For the Love of the Ocean
This week as part of the Seas The Day series we ask.. Ever wondered why we do what we do? I present to you just one of the many reasons and hopefully, it will inspire you.
What do you search for?
Why does man search for place? What is it in our soul that drives us outside – to the mountains, to the forest, to the sea? Is it a sense of wonder or a search for oneness? Do we see our bones reflected in the rocks, weathered and worn into pillars and mounds by time and salt spray? Or perhaps we feel a tug from our mostly-water body to be alongside, or in, another water body.
My love of rocky shorelines
I love rocky shorelines for many reasons, caves and crevices exist in that in-between space that is the intertidal, and pools fill with organisms each trying to find their place in this world. Even down to the sub-tidal plains in the surge, rocky shores are characterised by energy, and energy means life. Lots of it. Competition abounds, niches are established, refuge exploited. Predators patrol constantly, day shift replaced by night. Swimming, darting, crawling, scuttling, waving, weaving, and bobbing – if you want to eat and not be eaten, this is how you have to move.
The quartzite rock on the coast and beneath the waves is relentlessly moulded and shaped by pounding, running, and streaming water. These forces that build towers and break them down also shape boulders and empty into rivulets, adding to the complexity of the habitat, and thereby creating more places for even more things to live, and hide, and thrive.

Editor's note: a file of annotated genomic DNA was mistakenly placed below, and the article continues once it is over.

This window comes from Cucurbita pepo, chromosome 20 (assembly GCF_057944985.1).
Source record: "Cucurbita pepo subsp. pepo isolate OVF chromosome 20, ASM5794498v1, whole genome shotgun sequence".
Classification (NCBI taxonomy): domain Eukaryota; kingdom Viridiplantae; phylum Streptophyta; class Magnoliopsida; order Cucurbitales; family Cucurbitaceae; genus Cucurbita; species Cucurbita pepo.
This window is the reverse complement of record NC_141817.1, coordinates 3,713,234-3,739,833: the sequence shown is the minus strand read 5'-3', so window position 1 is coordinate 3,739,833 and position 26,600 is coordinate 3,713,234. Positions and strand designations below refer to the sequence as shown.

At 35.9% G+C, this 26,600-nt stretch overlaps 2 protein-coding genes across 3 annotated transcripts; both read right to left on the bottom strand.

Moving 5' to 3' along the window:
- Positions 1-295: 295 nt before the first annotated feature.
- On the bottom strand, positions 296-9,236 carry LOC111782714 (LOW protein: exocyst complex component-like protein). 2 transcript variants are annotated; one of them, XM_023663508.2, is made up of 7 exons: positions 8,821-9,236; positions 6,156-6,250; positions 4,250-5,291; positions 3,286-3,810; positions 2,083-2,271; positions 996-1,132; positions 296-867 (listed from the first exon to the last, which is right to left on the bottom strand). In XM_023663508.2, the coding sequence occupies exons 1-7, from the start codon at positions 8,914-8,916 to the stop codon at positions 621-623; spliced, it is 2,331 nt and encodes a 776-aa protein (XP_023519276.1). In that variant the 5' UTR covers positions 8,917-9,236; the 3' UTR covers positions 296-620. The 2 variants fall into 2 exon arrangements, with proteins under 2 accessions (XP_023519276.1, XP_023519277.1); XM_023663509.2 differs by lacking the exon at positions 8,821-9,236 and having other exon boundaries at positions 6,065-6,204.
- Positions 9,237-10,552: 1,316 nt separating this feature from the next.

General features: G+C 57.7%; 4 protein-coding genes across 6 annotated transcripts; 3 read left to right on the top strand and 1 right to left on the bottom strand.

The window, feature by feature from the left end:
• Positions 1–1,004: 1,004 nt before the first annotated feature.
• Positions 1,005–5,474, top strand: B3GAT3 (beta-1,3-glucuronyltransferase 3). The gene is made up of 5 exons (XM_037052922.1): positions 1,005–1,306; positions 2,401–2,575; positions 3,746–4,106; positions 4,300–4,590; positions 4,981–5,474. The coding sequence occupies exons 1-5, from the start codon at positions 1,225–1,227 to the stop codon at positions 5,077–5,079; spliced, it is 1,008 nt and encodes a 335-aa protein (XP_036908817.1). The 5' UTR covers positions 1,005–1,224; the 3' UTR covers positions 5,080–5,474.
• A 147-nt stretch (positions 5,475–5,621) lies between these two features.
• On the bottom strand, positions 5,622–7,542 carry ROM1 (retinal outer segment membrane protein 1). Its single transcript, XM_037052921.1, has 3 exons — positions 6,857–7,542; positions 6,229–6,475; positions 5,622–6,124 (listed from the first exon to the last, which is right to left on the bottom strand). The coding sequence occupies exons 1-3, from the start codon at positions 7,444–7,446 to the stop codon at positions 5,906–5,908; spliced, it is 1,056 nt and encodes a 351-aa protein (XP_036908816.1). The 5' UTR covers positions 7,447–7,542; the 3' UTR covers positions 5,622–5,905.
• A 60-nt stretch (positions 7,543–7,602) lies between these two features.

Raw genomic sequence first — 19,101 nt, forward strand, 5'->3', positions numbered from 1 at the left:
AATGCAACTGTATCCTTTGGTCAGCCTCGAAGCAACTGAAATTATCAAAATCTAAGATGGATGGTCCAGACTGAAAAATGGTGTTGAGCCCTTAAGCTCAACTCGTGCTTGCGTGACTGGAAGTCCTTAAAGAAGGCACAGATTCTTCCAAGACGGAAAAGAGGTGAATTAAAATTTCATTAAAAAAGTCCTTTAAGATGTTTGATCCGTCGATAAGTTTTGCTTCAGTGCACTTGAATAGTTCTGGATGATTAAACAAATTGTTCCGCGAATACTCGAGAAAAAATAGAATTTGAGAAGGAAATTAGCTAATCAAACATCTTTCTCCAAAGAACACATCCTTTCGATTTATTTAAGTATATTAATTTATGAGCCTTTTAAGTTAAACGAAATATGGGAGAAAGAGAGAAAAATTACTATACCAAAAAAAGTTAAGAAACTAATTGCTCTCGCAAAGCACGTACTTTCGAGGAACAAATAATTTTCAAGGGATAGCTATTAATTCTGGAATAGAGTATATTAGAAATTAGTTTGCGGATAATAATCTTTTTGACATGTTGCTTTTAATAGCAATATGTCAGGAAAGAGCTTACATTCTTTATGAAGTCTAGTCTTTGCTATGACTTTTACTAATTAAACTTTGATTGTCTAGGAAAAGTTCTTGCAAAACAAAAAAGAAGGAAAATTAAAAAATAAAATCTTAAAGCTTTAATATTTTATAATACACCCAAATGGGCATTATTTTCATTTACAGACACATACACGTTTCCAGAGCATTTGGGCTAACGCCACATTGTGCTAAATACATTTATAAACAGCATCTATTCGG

The ocean has always been a place of beauty and solace for me – and more recently – a place of work. We head out early, always at first light, and greet the day through our lens of salt spray, equipment, bleary eyes, and the occasional anti-nausea drug. It seems ironic to think, that by choice, some of us work in an environment that makes us sick to our stomachs – literally.
What are we looking for?
We are here to document. To count. To quantify, and to measure, and to collect, and to take scribbled, smudged, salty, notes on a constantly shifting deck. We work best on calm, clear days; days filled with sunshine and no wind, and those days are joyful and light. But not all days are light - sometimes we work on an angry sea that can be cold, windy, and unforgiving, and those days are bitter and long.
We are here for the data that divides our world into bits of information about what lives where, and how many there are, and what a healthy, thriving community looks like; because it may change at any moment, because what good is a record of what something DOES look like, if there is nothing to tell what it SHOULD look like?
And so, here we are, in a race against time, to catalogue a piece of OUR history. The history that began when we emerged from the sea, filled with the life that the ocean continues to provide. How do we give weight to my childhood holidays, how do we quantify the beat of my heart as the waves batter the coast? How do we measure the worth of life under and in a piece of the ocean? What value does an untouched system have besides what we can take out of it? What is the magic number to be counted? Why should we want to keep a piece of this world apart?
The worth of simple existence
Maybe so that we can see into the past in order to better our future. Maybe because a cure for illness lies hidden beneath the waves. Maybe because there are organisms yet to be found, yet to be counted, yet to be NAMED.
Maybe, after all the numbers, and the counting, and evaluating, there does exist a powerful enough reason to preserve anything. Do you know that reason? I do. It’s LOVE.